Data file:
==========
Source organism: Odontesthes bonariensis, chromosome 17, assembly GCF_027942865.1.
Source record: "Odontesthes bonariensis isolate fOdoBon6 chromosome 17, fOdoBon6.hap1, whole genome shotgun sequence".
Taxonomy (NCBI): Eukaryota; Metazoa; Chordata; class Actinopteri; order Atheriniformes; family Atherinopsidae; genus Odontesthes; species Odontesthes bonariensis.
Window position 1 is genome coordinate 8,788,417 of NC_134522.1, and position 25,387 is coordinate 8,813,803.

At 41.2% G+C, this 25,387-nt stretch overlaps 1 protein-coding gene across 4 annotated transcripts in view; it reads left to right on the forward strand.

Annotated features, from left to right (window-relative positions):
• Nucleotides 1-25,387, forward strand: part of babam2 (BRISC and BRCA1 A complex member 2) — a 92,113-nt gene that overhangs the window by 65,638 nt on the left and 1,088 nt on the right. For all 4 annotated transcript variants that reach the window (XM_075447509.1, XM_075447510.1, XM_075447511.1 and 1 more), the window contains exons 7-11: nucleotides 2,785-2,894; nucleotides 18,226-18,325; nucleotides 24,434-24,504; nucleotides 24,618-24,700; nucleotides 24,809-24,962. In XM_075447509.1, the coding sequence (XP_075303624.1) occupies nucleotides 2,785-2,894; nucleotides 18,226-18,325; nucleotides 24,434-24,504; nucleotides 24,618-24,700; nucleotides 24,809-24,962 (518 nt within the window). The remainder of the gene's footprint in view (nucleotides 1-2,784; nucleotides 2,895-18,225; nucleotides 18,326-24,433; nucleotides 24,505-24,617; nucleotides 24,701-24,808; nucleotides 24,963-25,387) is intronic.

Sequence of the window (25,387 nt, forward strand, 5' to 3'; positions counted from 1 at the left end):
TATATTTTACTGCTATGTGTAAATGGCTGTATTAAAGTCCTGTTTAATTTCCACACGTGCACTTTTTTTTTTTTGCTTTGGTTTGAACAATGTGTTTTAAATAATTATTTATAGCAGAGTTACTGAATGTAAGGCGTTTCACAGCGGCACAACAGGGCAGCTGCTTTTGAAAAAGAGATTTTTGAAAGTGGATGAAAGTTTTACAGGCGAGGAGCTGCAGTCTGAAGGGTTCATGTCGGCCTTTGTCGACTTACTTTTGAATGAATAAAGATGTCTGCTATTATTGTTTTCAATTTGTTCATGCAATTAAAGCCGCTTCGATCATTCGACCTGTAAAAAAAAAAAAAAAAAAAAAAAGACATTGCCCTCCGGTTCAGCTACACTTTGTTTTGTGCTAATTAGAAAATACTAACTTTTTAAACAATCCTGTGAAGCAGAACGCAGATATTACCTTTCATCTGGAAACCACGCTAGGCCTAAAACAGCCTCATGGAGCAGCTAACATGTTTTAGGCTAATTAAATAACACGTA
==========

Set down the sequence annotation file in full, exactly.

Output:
Source organism: Odontesthes bonariensis, chromosome 17, assembly GCF_027942865.1.
Source record: "Odontesthes bonariensis isolate fOdoBon6 chromosome 17, fOdoBon6.hap1, whole genome shotgun sequence".
Taxonomy (NCBI): Eukaryota; Metazoa; Chordata; class Actinopteri; order Atheriniformes; family Atherinopsidae; genus Odontesthes; species Odontesthes bonariensis.
Window position 1 is genome coordinate 8,788,417 of NC_134522.1, and position 25,387 is coordinate 8,813,803.

At 41.2% G+C, this 25,387-nt stretch overlaps 1 protein-coding gene across 4 annotated transcripts in view; it reads left to right on the forward strand.

Annotated features, from left to right (window-relative positions):
• Nucleotides 1-25,387, forward strand: part of babam2 (BRISC and BRCA1 A complex member 2) — a 92,113-nt gene that overhangs the window by 65,638 nt on the left and 1,088 nt on the right. For all 4 annotated transcript variants that reach the window (XM_075447509.1, XM_075447510.1, XM_075447511.1 and 1 more), the window contains exons 7-11: nucleotides 2,785-2,894; nucleotides 18,226-18,325; nucleotides 24,434-24,504; nucleotides 24,618-24,700; nucleotides 24,809-24,962. In XM_075447509.1, the coding sequence (XP_075303624.1) occupies nucleotides 2,785-2,894; nucleotides 18,226-18,325; nucleotides 24,434-24,504; nucleotides 24,618-24,700; nucleotides 24,809-24,962 (518 nt within the window). The remainder of the gene's footprint in view (nucleotides 1-2,784; nucleotides 2,895-18,225; nucleotides 18,326-24,433; nucleotides 24,505-24,617; nucleotides 24,701-24,808; nucleotides 24,963-25,387) is intronic.

Sequence of the window (25,387 nt, forward strand, 5' to 3'; positions counted from 1 at the left end):
TATATTTTACTGCTATGTGTAAATGGCTGTATTAAAGTCCTGTTTAATTTCCACACGTGCACTTTTTTTTTTTTGCTTTGGTTTGAACAATGTGTTTTAAATAATTATTTATAGCAGAGTTACTGAATGTAAGGCGTTTCACAGCGGCACAACAGGGCAGCTGCTTTTGAAAAAGAGATTTTTGAAAGTGGATGAAAGTTTTACAGGCGAGGAGCTGCAGTCTGAAGGGTTCATGTCGGCCTTTGTCGACTTACTTTTGAATGAATAAAGATGTCTGCTATTATTGTTTTCAATTTGTTCATGCAATTAAAGCCGCTTCGATCATTCGACCTGTAAAAAAAAAAAAAAAAAAAAAAAGACATTGCCCTCCGGTTCAGCTACACTTTGTTTTGTGCTAATTAGAAAATACTAACTTTTTAAACAATCCTGTGAAGCAGAACGCAGATATTACCTTTCATCTGGAAACCACGCTAGGCCTAAAACAGCCTCATGGAGCAGCTAACATGTTTTAGGCTAATTAAATAACACGTA